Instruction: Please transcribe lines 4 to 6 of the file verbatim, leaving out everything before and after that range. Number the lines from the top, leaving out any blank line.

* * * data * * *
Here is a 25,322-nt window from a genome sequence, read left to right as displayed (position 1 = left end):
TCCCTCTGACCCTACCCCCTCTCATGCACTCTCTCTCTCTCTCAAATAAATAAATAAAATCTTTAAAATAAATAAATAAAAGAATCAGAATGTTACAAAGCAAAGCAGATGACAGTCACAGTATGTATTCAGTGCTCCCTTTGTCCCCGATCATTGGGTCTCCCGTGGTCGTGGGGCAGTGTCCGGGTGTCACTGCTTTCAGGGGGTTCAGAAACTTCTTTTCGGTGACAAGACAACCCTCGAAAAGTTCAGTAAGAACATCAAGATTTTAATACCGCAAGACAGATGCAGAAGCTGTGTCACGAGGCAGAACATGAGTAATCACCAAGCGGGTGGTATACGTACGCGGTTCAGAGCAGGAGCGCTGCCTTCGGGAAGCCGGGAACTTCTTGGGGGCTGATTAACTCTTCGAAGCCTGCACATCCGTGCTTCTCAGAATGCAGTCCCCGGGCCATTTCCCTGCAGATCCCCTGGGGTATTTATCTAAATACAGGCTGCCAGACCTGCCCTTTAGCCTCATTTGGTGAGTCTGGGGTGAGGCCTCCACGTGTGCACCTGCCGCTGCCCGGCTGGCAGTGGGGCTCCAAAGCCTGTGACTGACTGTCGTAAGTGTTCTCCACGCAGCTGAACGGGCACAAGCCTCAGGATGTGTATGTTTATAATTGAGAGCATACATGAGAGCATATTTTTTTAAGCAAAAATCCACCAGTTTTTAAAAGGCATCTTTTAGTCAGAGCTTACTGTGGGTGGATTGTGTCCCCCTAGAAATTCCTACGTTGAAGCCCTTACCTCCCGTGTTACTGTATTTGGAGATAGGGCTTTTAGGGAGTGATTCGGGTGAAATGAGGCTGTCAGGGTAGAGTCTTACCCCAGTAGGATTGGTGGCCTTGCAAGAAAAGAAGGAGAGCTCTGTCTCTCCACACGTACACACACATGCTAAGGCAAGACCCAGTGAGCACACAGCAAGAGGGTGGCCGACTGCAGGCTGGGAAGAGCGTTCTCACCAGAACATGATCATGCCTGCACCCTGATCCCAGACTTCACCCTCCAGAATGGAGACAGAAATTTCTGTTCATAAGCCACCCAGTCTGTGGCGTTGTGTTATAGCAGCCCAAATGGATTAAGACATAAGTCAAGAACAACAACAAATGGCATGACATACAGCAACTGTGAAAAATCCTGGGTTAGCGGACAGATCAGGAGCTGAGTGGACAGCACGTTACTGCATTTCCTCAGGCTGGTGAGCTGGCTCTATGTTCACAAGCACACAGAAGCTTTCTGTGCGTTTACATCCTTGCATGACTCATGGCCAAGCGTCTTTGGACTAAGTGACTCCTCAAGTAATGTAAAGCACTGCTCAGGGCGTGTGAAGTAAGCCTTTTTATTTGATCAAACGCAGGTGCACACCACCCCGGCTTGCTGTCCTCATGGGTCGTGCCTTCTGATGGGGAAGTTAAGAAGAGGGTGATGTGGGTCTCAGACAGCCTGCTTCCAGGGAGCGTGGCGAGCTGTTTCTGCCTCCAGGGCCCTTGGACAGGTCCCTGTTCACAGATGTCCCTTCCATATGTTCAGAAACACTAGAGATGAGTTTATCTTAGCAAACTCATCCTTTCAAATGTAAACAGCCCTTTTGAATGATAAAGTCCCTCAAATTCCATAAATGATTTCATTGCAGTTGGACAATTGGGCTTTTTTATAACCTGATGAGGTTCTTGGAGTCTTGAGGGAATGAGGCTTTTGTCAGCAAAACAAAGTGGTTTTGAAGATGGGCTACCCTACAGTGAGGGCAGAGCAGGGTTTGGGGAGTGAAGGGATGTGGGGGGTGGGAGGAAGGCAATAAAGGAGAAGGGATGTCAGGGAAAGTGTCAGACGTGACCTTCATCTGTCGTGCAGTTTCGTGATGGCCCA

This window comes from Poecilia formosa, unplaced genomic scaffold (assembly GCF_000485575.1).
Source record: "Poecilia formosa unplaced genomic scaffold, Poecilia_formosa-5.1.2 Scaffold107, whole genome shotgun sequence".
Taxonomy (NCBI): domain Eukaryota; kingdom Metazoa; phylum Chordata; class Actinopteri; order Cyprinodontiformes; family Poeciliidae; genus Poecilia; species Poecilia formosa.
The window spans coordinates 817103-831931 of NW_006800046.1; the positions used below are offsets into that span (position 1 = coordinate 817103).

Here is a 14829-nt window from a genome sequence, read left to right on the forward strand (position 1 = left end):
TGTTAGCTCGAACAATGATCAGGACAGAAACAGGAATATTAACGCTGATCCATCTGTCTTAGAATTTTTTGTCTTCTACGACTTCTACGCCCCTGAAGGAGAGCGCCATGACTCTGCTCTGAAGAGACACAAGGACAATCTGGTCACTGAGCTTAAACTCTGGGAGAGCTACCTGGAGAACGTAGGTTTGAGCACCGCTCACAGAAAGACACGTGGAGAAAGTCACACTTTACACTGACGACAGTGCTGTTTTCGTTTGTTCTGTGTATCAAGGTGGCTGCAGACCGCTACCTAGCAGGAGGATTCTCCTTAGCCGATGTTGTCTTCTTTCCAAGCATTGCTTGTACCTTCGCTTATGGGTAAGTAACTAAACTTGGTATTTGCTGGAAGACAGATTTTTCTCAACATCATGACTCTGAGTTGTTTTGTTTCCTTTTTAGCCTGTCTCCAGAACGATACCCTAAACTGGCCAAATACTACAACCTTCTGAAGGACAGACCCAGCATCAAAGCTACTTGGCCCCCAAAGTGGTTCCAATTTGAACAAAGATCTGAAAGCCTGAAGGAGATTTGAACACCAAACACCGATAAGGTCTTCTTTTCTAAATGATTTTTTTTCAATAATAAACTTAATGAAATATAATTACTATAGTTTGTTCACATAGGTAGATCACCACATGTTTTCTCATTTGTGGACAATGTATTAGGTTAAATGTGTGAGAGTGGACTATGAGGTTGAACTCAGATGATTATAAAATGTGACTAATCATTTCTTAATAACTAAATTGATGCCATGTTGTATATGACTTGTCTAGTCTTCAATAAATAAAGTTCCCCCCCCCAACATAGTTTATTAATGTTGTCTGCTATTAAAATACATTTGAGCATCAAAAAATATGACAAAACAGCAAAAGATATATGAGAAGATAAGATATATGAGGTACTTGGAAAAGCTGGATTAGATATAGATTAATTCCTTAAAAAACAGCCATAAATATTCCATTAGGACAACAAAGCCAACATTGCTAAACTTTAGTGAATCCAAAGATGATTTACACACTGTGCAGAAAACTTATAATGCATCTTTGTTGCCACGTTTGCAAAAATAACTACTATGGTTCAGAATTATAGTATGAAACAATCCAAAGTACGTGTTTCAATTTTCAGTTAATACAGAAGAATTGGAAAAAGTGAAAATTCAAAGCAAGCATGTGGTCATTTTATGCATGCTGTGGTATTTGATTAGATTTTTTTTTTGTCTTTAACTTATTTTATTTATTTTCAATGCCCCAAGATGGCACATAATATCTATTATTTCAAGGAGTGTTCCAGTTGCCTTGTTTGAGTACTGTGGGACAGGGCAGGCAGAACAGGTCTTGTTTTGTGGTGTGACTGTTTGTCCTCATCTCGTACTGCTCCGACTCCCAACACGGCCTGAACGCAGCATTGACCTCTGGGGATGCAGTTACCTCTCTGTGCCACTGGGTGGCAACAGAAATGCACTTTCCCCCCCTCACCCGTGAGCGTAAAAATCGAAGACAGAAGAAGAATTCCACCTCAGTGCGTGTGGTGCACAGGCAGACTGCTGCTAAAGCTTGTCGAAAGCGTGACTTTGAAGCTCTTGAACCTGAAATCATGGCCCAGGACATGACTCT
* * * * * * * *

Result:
Source record: "Poecilia formosa unplaced genomic scaffold, Poecilia_formosa-5.1.2 Scaffold107, whole genome shotgun sequence".
Taxonomy (NCBI): domain Eukaryota; kingdom Metazoa; phylum Chordata; class Actinopteri; order Cyprinodontiformes; family Poeciliidae; genus Poecilia; species Poecilia formosa.
The window spans coordinates 817103-831931 of NW_006800046.1; the positions used below are offsets into that span (position 1 = coordinate 817103).